There are so many Must-See Sights in Marrakech, from mosques and palaces to shopping in the souks and dodging snakes in Jemaa El Fan Square. There won’t be any one guide that will tell you everything you need to see, as we all have our own interests in what we consider a must-see or not. And by no means have I listed everything that I think you should add to your Marrakech list, but instead I’ve highlighted a handful of my favourites.
In my next blog post I’ll list my favourite food and drink spots, but for now this list is to help you explore the city….
(Images above not my own)
The Majorelle Garden is a two and half acre enclosed wall garden, bought from it’s original creator in 1980, by Yves Saint Laurent. Inside the walls, you’ll see the very Insta famous blue villa, and the most amazing collection of cacti, it’s really a mindblowing sight to see.
This was my second visit here, and maybe I’m getting old or something, but I really enjoyed this visit! It’s full of so many beautiful plants, ponds with koi fish and frogs, winding paths that lead you through bamboo forests, and bougainvillea spilling out in bright colours.
If you’re a fan of Yves Saint Laurent, you’ll find the fairly new YSL museum next door to the gardens. We didn’t visit, but I’ve heard good things.
Le Jardin Secret aka The Secret Garden, is located inside the medina behind 30 foot walls. It’s a stunning spot and a great place to escape the hustle and bustle of the medina and its souks.
Inside there are two gardens, one being an exotic garden and the other an Islamic garden. There’s a cafe you can climb the stairs to and look out over this tranquil spot, whilst resting your feet. I loved this place, the plants are amazing and it does feel like you’ve discovered a secret as soon as you step off the busy street through the entrance.
La Mamounia Hotel, located just outside Marrakech’s medina is an unbelievably palatial sight to see. There are 17 acres of gardens that surround the hotel and don’t get me started on the swimming pool, which is the largest hotel pool I’ve ever seen. Our first visit wasn’t successful, with a high standard dress code, we found out at the entrance that males cannot go inside if they are in shorts (even dress shorts don’t count) after 6pm. We returned later in the evening, walking through the gardens, and then visiting the Churchill Bar (named after Winston Churchill who adopted Mamounia as his winter home) for a glass of wine. My next visit to Marrakech, I am planning on booking the spa day pass, which includes lunch, a spa treatment and use of the hotel pool.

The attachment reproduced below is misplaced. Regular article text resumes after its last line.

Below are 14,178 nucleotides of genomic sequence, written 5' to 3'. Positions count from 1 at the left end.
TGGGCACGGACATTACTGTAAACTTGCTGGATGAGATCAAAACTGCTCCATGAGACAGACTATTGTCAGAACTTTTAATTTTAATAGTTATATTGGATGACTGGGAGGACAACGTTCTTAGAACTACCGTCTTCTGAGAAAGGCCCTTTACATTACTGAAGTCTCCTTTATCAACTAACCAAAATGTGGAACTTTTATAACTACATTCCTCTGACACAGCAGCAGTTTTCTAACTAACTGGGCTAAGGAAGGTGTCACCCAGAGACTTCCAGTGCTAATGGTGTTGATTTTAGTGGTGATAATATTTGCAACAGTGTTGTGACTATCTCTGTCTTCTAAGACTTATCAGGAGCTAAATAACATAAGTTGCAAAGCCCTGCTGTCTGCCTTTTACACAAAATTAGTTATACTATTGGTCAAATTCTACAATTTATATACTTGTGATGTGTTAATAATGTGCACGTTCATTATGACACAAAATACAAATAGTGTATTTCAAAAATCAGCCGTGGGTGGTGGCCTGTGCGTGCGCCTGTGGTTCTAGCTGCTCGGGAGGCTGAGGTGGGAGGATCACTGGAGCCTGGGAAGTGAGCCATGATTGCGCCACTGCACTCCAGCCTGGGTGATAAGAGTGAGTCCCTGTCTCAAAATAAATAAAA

Jemaa el-Fna is a memorable and sometimes overwhelming destination. You’ll witness everything from storytellers and dancers to snake charmers and monkeys in football shirts. During the day it’s a little more subdued, but come dusk the square fills up with people and food stalls.
You can’t go to Marrakech and not visit Jemaa el-Fna. It’s fascinating, but you need to keep your wits about you too. As a tourist you’ll be seen as a beeline to potential cash. You’ll have men trying their best to drape a snake over you or place a monkey on your shoulder. If you have no interest in this (raises my hand) you need to be firm with your no. No giggly, smiley no’s. Firm but polite. But don’t let that put you off, it’s a must see. The food stalls in the evening are fascinating, and the stall owners are friendly and entertaining.
(Images above not my own)
Shopping In and Out of the Souks
The souks, a labyrinth of shopping stalls inside Marrakech’s medina, are a must-visit. You’ll get lost. But don’t worry, just embrace it and wander through this slightly mad, sometimes irritating, but fascinating shopping mecca. From leather shoes and bags, to woven baskets and hats, it’s a fun place to visit, but you need to be prepared to barter.
You’ll get a good deal in the souks eventually, no doubt, but as I discovered on this trip, shopping outside of the medina and visiting the manufacturers directly, was a much more enjoyable experience. No hassle from the shop owners, no bartering, and amazing prices that you’ll never achieve in the souks.
I recommend asking your riad/hotel to book you a tuk-tuk and decide on what it is you want to buy. We went to ceramic manufacturers and bought back some beautiful pieces.
Last but certainly not least. Walk. Don’t worry about the direction too much, just wander. On this last trip in Marrakech, we wandered through the medina and found ourselves in a tourist free area, where all the locals were buying their food and whilst some of the sights might be disturbing to some (bunnies and chickens jam packed in cages at the butchers), it was fascinating to see a more authentic part of the city.
Keep your wits about you, sometimes (read most of the time), an offer of help to show you the way when you’re lost does result in a demand for money. Look confident, be confident, give a polite but firm ‘no thank you’ when you’re not comfortable with a situation, and keep going on your way (even if you’re lost).
Enjoy this magical city, it’s such a special place, I hope you love it as much as I do!